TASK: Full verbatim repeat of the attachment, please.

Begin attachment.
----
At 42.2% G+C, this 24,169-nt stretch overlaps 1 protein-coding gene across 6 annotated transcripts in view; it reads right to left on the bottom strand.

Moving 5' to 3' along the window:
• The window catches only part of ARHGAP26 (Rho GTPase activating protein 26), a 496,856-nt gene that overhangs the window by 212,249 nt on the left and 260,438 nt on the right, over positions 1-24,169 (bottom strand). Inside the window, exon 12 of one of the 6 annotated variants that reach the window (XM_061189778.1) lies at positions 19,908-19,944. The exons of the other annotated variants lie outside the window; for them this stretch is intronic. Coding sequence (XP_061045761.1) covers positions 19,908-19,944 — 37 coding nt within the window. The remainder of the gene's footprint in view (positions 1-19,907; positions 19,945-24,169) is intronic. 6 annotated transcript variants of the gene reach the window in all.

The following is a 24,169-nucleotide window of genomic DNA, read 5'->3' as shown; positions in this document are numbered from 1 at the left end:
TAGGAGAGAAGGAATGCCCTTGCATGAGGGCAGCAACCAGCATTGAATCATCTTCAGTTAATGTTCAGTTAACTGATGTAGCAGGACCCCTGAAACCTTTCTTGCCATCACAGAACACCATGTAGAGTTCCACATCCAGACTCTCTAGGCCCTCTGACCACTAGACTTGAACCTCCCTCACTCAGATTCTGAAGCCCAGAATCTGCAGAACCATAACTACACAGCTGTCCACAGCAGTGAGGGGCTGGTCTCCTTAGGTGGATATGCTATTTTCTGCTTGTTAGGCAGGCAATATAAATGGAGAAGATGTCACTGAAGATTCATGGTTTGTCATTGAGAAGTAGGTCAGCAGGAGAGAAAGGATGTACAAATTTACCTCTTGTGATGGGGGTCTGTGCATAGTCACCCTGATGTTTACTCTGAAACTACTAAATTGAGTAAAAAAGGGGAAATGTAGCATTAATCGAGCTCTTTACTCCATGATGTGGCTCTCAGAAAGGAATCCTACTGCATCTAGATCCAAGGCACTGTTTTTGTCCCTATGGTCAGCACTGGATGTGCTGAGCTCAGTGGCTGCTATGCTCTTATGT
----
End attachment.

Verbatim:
At 42.2% G+C, this 24,169-nt stretch overlaps 1 protein-coding gene across 6 annotated transcripts in view; it reads right to left on the bottom strand.

Moving 5' to 3' along the window:
• The window catches only part of ARHGAP26 (Rho GTPase activating protein 26), a 496,856-nt gene that overhangs the window by 212,249 nt on the left and 260,438 nt on the right, over positions 1-24,169 (bottom strand). Inside the window, exon 12 of one of the 6 annotated variants that reach the window (XM_061189778.1) lies at positions 19,908-19,944. The exons of the other annotated variants lie outside the window; for them this stretch is intronic. Coding sequence (XP_061045761.1) covers positions 19,908-19,944 — 37 coding nt within the window. The remainder of the gene's footprint in view (positions 1-19,907; positions 19,945-24,169) is intronic. 6 annotated transcript variants of the gene reach the window in all.

The following is a 24,169-nucleotide window of genomic DNA, read 5'->3' as shown; positions in this document are numbered from 1 at the left end:
TAGGAGAGAAGGAATGCCCTTGCATGAGGGCAGCAACCAGCATTGAATCATCTTCAGTTAATGTTCAGTTAACTGATGTAGCAGGACCCCTGAAACCTTTCTTGCCATCACAGAACACCATGTAGAGTTCCACATCCAGACTCTCTAGGCCCTCTGACCACTAGACTTGAACCTCCCTCACTCAGATTCTGAAGCCCAGAATCTGCAGAACCATAACTACACAGCTGTCCACAGCAGTGAGGGGCTGGTCTCCTTAGGTGGATATGCTATTTTCTGCTTGTTAGGCAGGCAATATAAATGGAGAAGATGTCACTGAAGATTCATGGTTTGTCATTGAGAAGTAGGTCAGCAGGAGAGAAAGGATGTACAAATTTACCTCTTGTGATGGGGGTCTGTGCATAGTCACCCTGATGTTTACTCTGAAACTACTAAATTGAGTAAAAAAGGGGAAATGTAGCATTAATCGAGCTCTTTACTCCATGATGTGGCTCTCAGAAAGGAATCCTACTGCATCTAGATCCAAGGCACTGTTTTTGTCCCTATGGTCAGCACTGGATGTGCTGAGCTCAGTGGCTGCTATGCTCTTATGT